Tag Archives: Ethiojazz

Interview with Captivating Ethiopian American Artist Meklit

Ethiopian American singer-songwriter and composer Meklit Hadero, beter known as Meklit, will be performing on October 5th in Los Angeles, California. She will be presenting her new musical project “This Was Made Here” (TWMH) at the Skirball Cultural Center. TWMH is described as a danceable celebration of Ethiopian beats and pentatonic melodies, with striking horn lines and inspirational lyrics.

Meklit has released two solo albums and three collaborative albums. She was born in Ethiopia and raised in Brooklyn, New York. Meklit is currently based in San Francisco. In addition to her musical activities, Meklit is also a cultural activist, TED Senior Fellow, and Co-Founder of the Nile Project.


Meklit - TED Talk Photo by Ryan Lash.jpg
Meklit – TED Talk Photo by Ryan Lash.jpg


Meklit talks to World Music Central about her musical background and upcoming concert:

Angel Romero – You’ll be performing “This Was Made Here” at the Skirball Cultural Center. How would you define this new project?

Meklit – This is Ethio-Jazz infused music, with groove and pentatonic melodies at the core. In 2011, I met Dr. Mulatu Astatke, the Godfather of Ethio-Jazz, and he pushed me to add my own vision to the continuum of this music. I’m inspired by him musically, but also in terms of what he did, experimenting with bringing his sonic lineage into contemporary expression. He lived for years in the 1950s and 60s New York, when American Jazz was moving and shaking. He brought that spirit back to Addis, and that’s how the bloom happened. So, he’s deeply in this music not only in the sound, but in the approach.

What band will you be taking to Skirball Cultural Center?

My band is myself on guitar, and even playing a little bit of krar (the traditional Ethiopian harp); Colin Douglas on drum kit; Marco Peris on percussion; Howard Wiley on tenor and bari sax; Michael “Tiny” Linsdey on bass; and LA’s own Todd Simon of Ethio-Cali on trumpet. The fabulous Dexter Story will be sitting in with us on electric guitar for a few tunes as well. It’s gonna be hot!

How did the band come together?

We’ve been working intensely on this music for the past year, when we had the debut at Yerba Buena Center for the Arts in San Francisco back in May. Tiny is a new addition. This was also a chance to collab with Todd Simon, who has been doing so much cool work with Ethio-Jazz down in LA. It’s exciting to have him on board.

What do you consider as the musical essentials, those songs or performers that you draw on as a group?

We are definitely very inspired by the music that came out of Addis Ababa in the late 1960s and early 70s. But I also listen to a lot of traditional music, and I’ve had the whole band listen to a lot of that as well. That’s where the swing comes from. One of my favorite bands is Ethio-Color Fendika, who makes a home at the Fendika Asmari Beit (traditional music house) in the Kasanchis neighborhood of Addis. They are my dear friends and deep inspirations.



Tell us about your first recordings and your musical evolution.

My first EP was called 8 Songs, and it was just me singing and playing simple guitar, with a few songs also featuring Yair Evnine on cello. We almost called it Songs from a Hallway, ‘cause most of it was recorded in a hallway with great acoustics. Those were my first tunes, but it was a big musical moment. We released it in the last days of 2007. I had 17 Bay Area artists hand paint the first 300 covers, and the release party was an art show. You could pick your cover off the wall itself and then go get it filled with a disc at the counter. I’d love to do something like that again.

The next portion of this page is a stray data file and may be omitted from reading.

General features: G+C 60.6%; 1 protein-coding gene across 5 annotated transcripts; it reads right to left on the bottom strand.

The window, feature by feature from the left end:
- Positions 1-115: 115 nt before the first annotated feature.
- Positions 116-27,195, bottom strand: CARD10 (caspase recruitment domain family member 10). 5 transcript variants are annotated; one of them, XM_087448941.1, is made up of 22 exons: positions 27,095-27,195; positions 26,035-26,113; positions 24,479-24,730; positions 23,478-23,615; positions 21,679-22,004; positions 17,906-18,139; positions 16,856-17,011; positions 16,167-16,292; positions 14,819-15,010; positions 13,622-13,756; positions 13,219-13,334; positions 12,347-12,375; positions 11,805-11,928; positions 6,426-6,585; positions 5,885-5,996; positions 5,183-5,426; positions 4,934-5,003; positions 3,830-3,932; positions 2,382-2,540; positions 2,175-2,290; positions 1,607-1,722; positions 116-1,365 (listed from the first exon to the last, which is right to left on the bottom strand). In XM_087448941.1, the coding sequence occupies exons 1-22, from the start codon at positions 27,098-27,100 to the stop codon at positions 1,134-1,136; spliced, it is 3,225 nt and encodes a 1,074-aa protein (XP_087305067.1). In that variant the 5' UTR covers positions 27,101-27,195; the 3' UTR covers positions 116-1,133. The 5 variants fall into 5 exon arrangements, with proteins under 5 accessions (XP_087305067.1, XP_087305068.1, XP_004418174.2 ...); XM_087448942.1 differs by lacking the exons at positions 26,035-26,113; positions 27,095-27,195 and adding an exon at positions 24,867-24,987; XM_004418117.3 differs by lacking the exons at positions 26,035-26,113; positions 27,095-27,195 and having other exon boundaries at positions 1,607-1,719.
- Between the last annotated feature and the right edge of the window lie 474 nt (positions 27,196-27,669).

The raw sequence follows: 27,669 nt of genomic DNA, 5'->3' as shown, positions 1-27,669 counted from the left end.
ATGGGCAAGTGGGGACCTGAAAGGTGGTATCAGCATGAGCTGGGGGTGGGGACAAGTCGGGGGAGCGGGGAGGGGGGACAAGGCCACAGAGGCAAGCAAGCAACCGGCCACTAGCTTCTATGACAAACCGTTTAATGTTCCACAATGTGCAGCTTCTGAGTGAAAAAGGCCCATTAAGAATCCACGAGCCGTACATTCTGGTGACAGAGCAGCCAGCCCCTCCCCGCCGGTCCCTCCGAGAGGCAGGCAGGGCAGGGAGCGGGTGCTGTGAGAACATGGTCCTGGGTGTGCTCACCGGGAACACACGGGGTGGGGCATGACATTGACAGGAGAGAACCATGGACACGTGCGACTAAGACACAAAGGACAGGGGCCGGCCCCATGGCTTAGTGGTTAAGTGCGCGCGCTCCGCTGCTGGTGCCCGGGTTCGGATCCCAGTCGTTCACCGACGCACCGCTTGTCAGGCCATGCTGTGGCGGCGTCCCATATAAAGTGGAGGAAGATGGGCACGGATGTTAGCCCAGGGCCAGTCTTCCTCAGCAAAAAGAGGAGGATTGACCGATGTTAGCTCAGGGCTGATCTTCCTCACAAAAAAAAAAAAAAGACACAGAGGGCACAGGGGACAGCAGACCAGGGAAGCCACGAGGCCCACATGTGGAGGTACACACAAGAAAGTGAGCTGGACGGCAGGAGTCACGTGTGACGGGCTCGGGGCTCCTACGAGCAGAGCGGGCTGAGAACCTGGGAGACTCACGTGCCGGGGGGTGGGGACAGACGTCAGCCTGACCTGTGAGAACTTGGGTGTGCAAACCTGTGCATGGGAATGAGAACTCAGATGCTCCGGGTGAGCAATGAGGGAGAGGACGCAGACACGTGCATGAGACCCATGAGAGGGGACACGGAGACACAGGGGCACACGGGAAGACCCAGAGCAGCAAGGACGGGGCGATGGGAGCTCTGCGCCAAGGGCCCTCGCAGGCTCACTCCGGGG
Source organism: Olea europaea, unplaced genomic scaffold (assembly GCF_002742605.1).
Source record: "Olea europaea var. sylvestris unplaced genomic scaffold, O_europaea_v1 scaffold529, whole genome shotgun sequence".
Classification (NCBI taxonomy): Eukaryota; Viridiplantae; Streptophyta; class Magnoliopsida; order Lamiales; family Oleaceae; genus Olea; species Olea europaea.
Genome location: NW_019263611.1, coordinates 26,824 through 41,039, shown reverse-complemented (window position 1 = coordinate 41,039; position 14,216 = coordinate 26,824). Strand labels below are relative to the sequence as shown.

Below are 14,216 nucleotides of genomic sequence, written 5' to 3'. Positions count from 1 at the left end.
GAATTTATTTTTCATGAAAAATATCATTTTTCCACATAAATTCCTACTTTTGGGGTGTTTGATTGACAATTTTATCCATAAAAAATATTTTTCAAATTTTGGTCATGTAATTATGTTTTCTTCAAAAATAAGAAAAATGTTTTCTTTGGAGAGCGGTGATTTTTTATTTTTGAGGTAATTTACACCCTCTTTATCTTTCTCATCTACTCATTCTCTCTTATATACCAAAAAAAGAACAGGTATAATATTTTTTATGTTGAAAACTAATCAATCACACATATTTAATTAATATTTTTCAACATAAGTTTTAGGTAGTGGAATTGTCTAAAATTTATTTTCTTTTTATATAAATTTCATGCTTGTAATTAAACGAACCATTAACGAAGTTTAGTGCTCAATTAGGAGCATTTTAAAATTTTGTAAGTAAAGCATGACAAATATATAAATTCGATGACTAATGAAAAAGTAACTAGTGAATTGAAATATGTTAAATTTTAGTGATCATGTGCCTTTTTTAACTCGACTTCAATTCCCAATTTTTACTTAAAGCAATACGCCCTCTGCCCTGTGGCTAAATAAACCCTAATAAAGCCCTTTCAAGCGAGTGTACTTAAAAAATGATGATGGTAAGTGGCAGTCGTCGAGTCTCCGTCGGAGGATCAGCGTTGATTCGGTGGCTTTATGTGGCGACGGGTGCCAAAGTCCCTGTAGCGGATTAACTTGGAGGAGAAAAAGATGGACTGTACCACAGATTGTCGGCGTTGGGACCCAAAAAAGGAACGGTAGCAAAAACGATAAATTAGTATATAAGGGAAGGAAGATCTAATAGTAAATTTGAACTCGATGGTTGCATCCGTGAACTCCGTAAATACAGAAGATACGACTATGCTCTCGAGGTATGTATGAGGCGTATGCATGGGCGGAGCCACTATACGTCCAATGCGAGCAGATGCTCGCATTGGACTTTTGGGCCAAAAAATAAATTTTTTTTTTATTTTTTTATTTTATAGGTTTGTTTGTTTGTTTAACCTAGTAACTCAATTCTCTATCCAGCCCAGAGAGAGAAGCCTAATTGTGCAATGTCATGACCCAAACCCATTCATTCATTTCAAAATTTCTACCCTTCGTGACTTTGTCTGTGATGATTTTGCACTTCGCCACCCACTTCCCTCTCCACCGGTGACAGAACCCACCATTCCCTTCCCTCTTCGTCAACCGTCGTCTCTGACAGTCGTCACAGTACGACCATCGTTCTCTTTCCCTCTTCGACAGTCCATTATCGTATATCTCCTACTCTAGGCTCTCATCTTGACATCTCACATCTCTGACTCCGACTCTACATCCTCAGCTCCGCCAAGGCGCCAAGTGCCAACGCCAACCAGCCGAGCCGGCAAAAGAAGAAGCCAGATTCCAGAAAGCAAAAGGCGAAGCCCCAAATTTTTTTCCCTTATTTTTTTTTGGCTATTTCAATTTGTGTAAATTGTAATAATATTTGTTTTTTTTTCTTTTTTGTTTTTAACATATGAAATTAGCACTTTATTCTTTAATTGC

My musical evolution came later. I always sang but didn’t really go for it professionally till I moved to San Francisco, and found a community of artists from all disciplines and all walks of life. They were deeply involved in creative work, and also in the ways that art helps us explore community and the world around you. It was a heady time, and I dove right in.

Every step I took towards music, music took ten steps towards me. It was a magnetic relationship. I got an audience through the Mission Arts and Performance Project (MAPP), a free street level arts festival that I also co-organized. I played every MAPP for three years, and suddenly folks were coming to my other shows too. Those folks became my audience. It was very organic.


Meklit - Photo by Ibra Acke.jpg
Meklit – Photo by Ibra Acke.jpg


What musical instruments do you use?

I play guitar. I have started playing krar, but I am really at the beginning of that journey. I am constantly writing basslines, so I want to be a bass player, but I haven’t done it yet. This new music is very dance oriented, which makes both drums and percussion a natural fit. And finally, I am eternally in love with horn sections. They just feel so good.

Most of the music we currently receive from Ethiopia is Ethiojazz, rap and a great pianist named Samuel Yirga. How’s the current musical scene in Ethiopia? What artists would you recommend?

I love Sammy, by the way. He’s not only an amazing musician – we featured him in the tune Kemekem that came out on my last record – but he’s also a beautiful human being, deeply dedicated to art. I can’t say enough about him.

Other folks I love are Fendika, as I mentioned above, the saxophonist Jorga Mesfin, the traditional flute player Tasew Wendem, the masenko player Endris Hassen, and the krar player Messele Asmamaw. These are all geniuses. Also the singer Selamnesh Zemene is seriously one of the most powerful voices I have ever had the pleasure of hearing. Also – my dear friend Munit Mesfin is a wonderful singer-songwriter really doing her thing out there. The talent is huge. Too many folks to name.

Music video for “Kemekem” (I Like Your Afro) featuring Samuel Yirga:


Which are your favorite musical festivals, and what makes them so special?

I love the Lotus Festival in Bloomington Indiana. It’s amazing. It’s like the whole town comes out to welcome you. I love Celebrate Brooklyn in Prospect Park, I used to go there and listen to music as a kid. When I was 6 or 7, I got lost there with my best friend, and we wandered backstage. It was my first time ever hanging out in a green room. They gave us ice cream cones and announced our names from the stage. I’ll never forget that!

I love Stern Grove in San Francisco. Dragonflies enjoy themselves while the music is rocking, and it’s incredibly diverse with folks from every corner of the Bay. Also – I’ve never been to Afropunk but I sure do love what it stands for.